One problem is that I've only seen the film once and the subtitles were only about 80% good. There's always a translation, but it's not always clear. There seem to be some idioms literally translated that are obscure.
At any rate, this is a woman's film. This is not hardboiled noir by any stretch of the imagination, even with an ending involving gunplay and her lover being a burglar. There's a cop, but his role is small and passive mostly. There's a perfunctory treatment of the search for her. There is no detective mystery or work, so to speak, which is a staple in American noirs to come. This movie is not the hardboiled paradigm at all. It's the woman in distress. The only trace of a femme fatale is the secondary character, the previous consort of Janus, who informs on him out of jealousy.
It might be possible that this film derives from previous French films, but I do not know its origins, in film or literature, or in the influence of Denmark's being occupied from April 1940. No case of amnesia or complete lost of identity in the French films of the 1930s comes to mind at this instant, but there may be such. Don can remind us.
This film doesn't have a strong visual style or a consistently noir one. It doesn't develop a sense of impending doom. The element stressed is the predicament of the woman in distress who has completely lost her bearings.
Following Dan, it's clear that this is not a woman in peril film, but a psychological film, making distress the accurate term to use. Also, the suspense isn't due to a physical threat. It's more of an anxiety over how this vulnerable woman will survive. There is a subtle pressure for her to become a prostitute. She has a disease (anemia) that her father, a doctor, wanted to be treated by a long vacation in the mountains, but instead she's in a closed-in environment. She's not strong physically and her welfare is a concern. A certain amount of jeopardy is there, but the film shows her adapting to her surroundings quite well, doing little bits of housework and going out with her carousing "family" that has adopted her. The physical jeopardy is shelved as the story proceeds. That's not her problem. It's the fact that she's in kind of a dream world, always trying to remember who she is, with some things occasionally triggering a memory, like a song. There are several women in this boarding house company who are not happy with their circumstances, and they show some signs of distress too.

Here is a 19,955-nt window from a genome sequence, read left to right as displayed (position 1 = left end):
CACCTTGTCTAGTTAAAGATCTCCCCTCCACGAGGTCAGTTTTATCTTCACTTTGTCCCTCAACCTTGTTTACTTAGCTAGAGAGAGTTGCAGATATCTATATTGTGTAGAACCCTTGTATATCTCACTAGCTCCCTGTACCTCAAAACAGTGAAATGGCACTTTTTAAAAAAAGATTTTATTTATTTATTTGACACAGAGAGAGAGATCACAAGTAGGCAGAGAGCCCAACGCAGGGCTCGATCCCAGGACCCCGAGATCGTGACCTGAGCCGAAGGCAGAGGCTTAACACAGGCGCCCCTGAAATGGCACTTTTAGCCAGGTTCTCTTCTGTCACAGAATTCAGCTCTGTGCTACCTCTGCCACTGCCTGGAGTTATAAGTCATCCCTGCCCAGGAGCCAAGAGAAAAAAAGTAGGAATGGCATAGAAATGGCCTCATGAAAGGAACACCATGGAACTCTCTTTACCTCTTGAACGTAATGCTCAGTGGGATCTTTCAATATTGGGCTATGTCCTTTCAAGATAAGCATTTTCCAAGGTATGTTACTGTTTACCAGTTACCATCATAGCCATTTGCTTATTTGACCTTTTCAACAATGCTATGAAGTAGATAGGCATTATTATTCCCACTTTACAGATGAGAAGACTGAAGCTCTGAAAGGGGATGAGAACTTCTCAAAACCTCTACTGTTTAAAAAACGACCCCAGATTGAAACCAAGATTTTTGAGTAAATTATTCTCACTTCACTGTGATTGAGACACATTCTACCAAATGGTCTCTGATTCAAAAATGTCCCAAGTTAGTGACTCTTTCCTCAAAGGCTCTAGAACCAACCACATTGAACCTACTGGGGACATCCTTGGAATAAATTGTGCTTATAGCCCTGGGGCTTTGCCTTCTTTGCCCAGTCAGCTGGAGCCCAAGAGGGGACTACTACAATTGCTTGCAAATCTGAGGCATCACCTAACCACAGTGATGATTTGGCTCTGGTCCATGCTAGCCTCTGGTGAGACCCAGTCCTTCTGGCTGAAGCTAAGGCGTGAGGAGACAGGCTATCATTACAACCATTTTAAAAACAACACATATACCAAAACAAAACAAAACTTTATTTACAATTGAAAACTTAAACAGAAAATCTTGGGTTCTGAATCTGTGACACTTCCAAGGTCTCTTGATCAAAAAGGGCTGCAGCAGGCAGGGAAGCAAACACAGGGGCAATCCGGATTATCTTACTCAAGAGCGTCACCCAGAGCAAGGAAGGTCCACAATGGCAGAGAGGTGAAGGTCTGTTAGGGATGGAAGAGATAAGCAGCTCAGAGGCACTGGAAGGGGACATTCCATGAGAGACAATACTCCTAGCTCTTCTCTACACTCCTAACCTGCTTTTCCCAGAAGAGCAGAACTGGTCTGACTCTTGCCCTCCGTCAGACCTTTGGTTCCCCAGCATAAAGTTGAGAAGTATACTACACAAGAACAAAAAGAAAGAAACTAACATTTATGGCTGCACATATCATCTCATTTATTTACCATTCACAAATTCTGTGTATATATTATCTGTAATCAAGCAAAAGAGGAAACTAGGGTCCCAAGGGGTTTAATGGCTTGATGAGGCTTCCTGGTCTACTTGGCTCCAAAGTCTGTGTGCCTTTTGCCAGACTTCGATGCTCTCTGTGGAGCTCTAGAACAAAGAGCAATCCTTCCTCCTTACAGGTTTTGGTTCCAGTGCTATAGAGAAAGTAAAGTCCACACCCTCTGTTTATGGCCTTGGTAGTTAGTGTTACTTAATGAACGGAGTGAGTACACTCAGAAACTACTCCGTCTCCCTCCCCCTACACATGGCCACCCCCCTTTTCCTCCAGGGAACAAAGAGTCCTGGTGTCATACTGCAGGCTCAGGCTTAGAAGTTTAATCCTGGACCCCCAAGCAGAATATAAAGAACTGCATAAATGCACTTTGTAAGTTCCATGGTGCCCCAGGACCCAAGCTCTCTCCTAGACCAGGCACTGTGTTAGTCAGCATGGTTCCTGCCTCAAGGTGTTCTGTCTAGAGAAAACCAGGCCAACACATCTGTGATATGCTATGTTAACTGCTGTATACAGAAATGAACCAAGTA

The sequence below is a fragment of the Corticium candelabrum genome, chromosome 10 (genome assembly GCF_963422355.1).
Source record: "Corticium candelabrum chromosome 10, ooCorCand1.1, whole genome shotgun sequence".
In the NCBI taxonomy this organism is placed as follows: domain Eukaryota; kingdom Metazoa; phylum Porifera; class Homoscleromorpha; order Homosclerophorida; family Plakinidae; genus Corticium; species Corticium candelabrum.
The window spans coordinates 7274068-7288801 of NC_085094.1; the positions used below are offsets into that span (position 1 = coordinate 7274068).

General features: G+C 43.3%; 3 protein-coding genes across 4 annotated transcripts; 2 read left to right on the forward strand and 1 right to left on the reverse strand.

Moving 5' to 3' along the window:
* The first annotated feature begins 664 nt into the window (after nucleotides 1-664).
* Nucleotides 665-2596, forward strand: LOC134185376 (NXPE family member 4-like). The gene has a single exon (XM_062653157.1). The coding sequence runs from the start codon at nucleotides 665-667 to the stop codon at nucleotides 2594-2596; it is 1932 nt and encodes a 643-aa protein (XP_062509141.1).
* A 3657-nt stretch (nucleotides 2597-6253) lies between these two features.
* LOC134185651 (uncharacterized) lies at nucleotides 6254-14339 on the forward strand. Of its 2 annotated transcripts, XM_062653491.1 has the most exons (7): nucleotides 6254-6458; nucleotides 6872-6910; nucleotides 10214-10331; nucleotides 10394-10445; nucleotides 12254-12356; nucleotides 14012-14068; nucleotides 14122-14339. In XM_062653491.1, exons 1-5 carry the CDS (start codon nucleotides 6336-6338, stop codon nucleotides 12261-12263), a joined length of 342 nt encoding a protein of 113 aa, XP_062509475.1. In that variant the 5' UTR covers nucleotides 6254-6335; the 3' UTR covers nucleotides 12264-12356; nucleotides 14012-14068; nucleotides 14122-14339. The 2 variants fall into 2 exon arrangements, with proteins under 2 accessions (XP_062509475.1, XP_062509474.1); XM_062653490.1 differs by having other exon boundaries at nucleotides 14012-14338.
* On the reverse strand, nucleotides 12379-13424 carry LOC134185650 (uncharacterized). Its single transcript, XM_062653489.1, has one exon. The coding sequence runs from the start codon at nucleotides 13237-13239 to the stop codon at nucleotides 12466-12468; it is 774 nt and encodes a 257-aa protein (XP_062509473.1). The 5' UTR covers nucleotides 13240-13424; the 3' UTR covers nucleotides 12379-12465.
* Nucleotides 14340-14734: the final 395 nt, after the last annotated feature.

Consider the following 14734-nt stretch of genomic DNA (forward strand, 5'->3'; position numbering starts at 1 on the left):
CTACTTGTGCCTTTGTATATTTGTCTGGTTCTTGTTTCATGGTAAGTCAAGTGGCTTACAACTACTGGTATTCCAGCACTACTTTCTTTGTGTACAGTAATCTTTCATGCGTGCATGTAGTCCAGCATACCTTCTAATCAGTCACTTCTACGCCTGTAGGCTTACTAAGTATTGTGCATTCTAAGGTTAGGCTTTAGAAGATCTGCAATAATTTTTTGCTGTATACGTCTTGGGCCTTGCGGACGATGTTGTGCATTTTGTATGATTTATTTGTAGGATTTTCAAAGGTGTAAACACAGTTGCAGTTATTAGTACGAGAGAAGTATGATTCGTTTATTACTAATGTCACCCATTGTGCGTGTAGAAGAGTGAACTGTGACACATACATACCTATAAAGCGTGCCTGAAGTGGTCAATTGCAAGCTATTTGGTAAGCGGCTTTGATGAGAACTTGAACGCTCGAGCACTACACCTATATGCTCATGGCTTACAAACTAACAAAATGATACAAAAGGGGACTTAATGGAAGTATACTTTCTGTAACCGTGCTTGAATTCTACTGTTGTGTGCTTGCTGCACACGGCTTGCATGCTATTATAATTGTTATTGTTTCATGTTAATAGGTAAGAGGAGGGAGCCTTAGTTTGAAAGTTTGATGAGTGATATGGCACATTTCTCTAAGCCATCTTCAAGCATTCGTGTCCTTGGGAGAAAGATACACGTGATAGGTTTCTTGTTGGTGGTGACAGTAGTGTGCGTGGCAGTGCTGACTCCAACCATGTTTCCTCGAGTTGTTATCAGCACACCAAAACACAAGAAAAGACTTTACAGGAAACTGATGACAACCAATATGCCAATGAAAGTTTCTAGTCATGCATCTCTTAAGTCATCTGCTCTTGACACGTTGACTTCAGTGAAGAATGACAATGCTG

Afsporet is said to be the first Danish film noir. I do not know the subsequent history. Dreyer's work has to be reckoned with. John & Irene (1949) is the only other one I've seen, and Ebbe Road is in that one two. It's an excellent film, and it is a true noir and miles away from hardboiled. It also features again "Ib Schønberg is - as usual - fabulous. This time as a swine, alcoholic..." "Bodil Kjer expands her image to encompass the disillusioned woman reflecting the hard life she has gone through." This too is a tale far more in keeping with the psychological stress character.
Lily is neither painted as beautiful nor dutiful. She's there but in a trance-like state at times, not herself, sometimes at home with her new self, often not, as if she's missing something. She's shown as needing a man very much, and vice versa. Her first marriage was because her mother pushed her into it, and her father was to weak to stop it. She had another man in her life that she loved, and she is shown visiting him when she first wanders off, but then she finds that after 5 years, he's married. This leads her to the brink of suicide.
The war doesn't intrude on this film. It could be taking place at any time.
It's important for Dan's thesis to say again that this is a film noir without qualification. I think the melodramatic elements are strong, as Don would say. As Dan says, if a romance is at the heart of a noir, it's likely to be a woman in distress noir. And that's the case here. Lily finds her way through her romance with Janus, and she dreams of escaping to a seaside location, which Esther knew of.
Can this film be tied to social conditions? The major one is that of class. Esther is upper-middle class and Lily is lower class, in fact, lower than that, in with prostitutes and a career burglar. I'm not sure what all that may mean. Her true love life has been thwarted or then misdirected, and if there's a social connection, I don't know what it is.
There are no flashbacks in this film. Her connection with the past is shown in the present. There's no spoken narrative. John & Irene uses both techniques, not to mention pervasive noir visuals. The passage of 7 years made a remarkable difference in the sophistication of the story-telling.
The ending might be symbolic of broader social/political conditions, like the occupation. Any comment would be a spoiler.
What sets Afsporet apart from romantic melodrama? It's the unrelenting distress of the heroine, until she finds love, and then that doesn't last. It's her descent in her surroundings that accompany her descent in memory and identity. It's her continual frustration or conflict trying to remember.